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Phone Memory Full? Time for a Digital Spring Cleaning

Smartphone Spring Cleaning
© tomertu / Adobe Stock

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Is your phone complaining that the memory is full? This is annoying, but can usually be solved with a few simple steps. In the following instructions, I grabbed a smartphone that was full and tried to free up as much storage space as possible, leaving my favorite apps and photos on it, of course.

In our guide, I would like to try a more entertaining approach and have therefore jumped straight onto a Pixel phone in our editorial offices. As it happens, the available 64 GB on the Google Pixel 3 XL that we used for this article is actually almost exhausted. So let's try to free up as much storage space as possible.

Storage information screen showing 99% used space on a Pixel smartphone
99 percent full storage! Time to empty my memory. / © nextpit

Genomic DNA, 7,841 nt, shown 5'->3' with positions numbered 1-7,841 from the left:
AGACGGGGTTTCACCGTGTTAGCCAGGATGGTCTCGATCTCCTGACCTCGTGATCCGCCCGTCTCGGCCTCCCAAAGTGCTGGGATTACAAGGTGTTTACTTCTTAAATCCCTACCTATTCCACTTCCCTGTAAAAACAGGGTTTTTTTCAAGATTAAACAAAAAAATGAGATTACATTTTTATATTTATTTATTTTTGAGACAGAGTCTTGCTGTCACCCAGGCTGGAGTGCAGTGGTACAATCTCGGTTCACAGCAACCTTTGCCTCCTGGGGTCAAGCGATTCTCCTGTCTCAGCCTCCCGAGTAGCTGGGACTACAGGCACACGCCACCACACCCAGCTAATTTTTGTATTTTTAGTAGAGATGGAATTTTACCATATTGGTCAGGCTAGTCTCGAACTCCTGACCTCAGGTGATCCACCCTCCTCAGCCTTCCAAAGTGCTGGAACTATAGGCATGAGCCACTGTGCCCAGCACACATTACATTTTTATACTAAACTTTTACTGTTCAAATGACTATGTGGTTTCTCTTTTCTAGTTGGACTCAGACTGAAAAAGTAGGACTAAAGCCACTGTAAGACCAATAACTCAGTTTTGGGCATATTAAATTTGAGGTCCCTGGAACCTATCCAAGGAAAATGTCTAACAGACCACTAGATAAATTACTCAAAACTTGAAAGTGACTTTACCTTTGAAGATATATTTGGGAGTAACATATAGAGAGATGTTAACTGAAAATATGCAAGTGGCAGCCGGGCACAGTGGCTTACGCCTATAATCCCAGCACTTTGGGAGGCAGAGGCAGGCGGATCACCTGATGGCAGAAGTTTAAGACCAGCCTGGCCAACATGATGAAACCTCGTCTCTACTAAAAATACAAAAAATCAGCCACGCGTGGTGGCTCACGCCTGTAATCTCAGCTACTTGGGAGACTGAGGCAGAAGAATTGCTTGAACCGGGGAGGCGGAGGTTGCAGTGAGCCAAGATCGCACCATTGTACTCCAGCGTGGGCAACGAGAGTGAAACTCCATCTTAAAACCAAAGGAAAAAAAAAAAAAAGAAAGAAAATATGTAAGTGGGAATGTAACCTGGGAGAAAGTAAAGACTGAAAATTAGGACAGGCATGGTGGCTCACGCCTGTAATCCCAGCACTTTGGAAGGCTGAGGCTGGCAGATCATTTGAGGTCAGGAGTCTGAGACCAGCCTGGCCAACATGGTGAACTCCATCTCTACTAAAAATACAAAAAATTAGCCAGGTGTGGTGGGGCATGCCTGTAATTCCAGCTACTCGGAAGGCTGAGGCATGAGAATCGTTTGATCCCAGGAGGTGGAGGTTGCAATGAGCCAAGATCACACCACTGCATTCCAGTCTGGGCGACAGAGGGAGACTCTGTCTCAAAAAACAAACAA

We start with 63.38 of 64 gigabytes, which are occupied according to my Android settings. That's enough to keep getting annoying notifications. What I want to avoid at all costs is having to temporarily delete useful apps or having to rummage through a million WhatsApp photos. Below I've collected all the steps so that you can skip unwanted measures if necessary.

Drop unnecessary apps

My first measure to counteract an overly full cell phone memory: Delete apps that you no longer use anyway. Of course, you can do this the old-fashioned way by going through the list of installed apps. When writing this article, Android told me that I had 130 apps installed. But in addition to app management, there is another tip on every Android phone.

The Google Play Store already has a feature for cleaning up apps. You can easily select several apps, see how much storage space they take up, and delete them all at once. You can find the feature as follows:

Screenshots from the Google Play app showing how to mass-delete apps
In the Google Play settings, you can delete several space-consuming apps at once. / © nextpit
  1. Open the Google Play Store.
  2. Tap on your account icon in the top right corner.
  3. Choose Manage apps & device.
  4. Tap on the used storage box.
  5. Select the apps you want to delete.
  6. Tap on the trash icon in the top right corner.

By default, Android will show you recommendations based on your usage statistics. At the top are the apps that you have not used for a long time. Somehow, however, Telegram and the dating app OkCupid also slip in there. These are both apps that I have definitely used recently.